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Discussion threads offer social capabilities that can be used effectively for approvals – e.g. for Change Advisory Boards (CABs) – and are a useful and social way to communicate (like a Facebook wall) and contribute to incidents and other events – i.e. beyond those simply on the escalation path. This can also be used for knowledge sharing and also to present real-time knowledge content within incidents. The ‘NEO’ function provides advanced capabilities without the need for technical skills, and is based on a graphical interface for workflow, forms design, tables, and field and screen creation that is simple to administer – i.e. using drag and drop. Development of the presentation layer for IT or departmental customers is supported by the NEO capability. EasyVista has built a range of widgets, such as charts, navigation, dashboard components, and HTML widgets, as well as provided access to a range of other web widgets from the likes of Google, Twitter etc. These widgets can be used to easily build Service Apps like CIO dashboards or Service Catalogs, enhancing functionality and integration of processes.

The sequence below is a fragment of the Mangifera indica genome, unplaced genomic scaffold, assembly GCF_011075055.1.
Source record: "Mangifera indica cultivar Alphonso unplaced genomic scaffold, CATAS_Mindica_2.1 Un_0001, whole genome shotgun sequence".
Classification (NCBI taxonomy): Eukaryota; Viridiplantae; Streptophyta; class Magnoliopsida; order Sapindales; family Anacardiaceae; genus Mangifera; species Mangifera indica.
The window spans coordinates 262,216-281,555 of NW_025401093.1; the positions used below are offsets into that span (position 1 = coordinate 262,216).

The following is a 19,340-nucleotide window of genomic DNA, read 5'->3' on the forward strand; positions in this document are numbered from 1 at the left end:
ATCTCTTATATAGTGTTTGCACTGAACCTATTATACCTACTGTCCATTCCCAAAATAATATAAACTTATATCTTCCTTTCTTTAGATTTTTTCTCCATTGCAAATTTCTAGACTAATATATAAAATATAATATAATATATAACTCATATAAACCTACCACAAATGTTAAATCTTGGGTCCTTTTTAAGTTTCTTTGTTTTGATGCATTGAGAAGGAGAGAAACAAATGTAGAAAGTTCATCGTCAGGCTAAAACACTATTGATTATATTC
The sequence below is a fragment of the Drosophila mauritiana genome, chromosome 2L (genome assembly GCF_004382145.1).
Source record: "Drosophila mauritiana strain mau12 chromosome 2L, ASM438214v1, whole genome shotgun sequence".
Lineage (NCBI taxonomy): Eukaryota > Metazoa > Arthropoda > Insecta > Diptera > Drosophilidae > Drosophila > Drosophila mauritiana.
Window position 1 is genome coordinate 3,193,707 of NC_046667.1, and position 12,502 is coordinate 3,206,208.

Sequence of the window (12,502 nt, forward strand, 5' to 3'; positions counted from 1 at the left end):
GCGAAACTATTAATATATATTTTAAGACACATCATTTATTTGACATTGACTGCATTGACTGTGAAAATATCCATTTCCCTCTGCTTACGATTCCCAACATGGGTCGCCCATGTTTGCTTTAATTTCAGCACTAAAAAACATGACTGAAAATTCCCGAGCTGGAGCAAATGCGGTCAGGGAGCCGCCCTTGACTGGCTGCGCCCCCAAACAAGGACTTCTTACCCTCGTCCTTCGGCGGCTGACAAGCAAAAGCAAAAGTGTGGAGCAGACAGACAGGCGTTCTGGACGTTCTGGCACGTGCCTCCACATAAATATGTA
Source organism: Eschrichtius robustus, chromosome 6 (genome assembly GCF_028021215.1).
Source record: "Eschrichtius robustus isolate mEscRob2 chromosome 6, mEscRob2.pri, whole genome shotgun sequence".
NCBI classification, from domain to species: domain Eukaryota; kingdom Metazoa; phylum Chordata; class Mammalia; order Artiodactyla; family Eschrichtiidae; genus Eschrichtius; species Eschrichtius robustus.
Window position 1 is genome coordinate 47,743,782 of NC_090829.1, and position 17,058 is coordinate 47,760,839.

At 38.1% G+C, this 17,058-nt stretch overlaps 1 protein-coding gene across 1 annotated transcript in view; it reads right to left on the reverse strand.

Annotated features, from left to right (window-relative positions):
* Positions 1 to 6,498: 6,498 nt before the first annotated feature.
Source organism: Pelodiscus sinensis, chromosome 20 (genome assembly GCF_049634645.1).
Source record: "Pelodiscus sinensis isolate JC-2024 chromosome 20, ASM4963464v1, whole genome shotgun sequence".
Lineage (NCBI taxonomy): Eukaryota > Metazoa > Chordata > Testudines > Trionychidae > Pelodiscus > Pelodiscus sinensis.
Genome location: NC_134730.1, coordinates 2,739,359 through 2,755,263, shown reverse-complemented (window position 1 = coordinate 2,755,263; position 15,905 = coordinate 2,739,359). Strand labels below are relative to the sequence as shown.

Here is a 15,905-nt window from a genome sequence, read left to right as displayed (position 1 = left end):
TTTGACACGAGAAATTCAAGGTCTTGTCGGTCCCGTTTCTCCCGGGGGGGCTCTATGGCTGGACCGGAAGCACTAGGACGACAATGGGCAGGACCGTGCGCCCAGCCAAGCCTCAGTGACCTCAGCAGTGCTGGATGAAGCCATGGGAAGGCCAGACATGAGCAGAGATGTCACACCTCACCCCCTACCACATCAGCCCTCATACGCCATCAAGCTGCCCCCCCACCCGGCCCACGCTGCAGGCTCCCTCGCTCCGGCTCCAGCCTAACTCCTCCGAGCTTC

Reporting and monitoring are available with user-defined dashboards – i.e. that can include standard widgets as already mentioned. This could be further developed to provide more pre-canned templates and standards offerings to clients. EasyVista has strong language capabilities with 12 core languages available across a single meta-data structure – therefore global implementation can be effective across a single platform. EasyVista also provides a robust network of data centers across EMEA, the US and Singapore to provide continuous business continuity. There is also an extensive and effective global knowledge community sharing product information and guidance.

Languages available:

  • Bosnian
  • Brasilian
  • Catalan
  • Chinese (Traditional)
  • Chinese (Simplified)
  • Dutch
  • English (UK)
  • English (US)
  • French
  • German
  • Italian
  • Polish
  • Portugeze
  • Spanish

The vendor is expanding and recruiting to support its current growth and sales success. This is part of a continuing development plan to consolidate and build on an improving market position, and challenging enterprise vendors on price and flexibility, whilst still offering a full set of functionality plus innovation in the product that has been built as a native cloud-based system.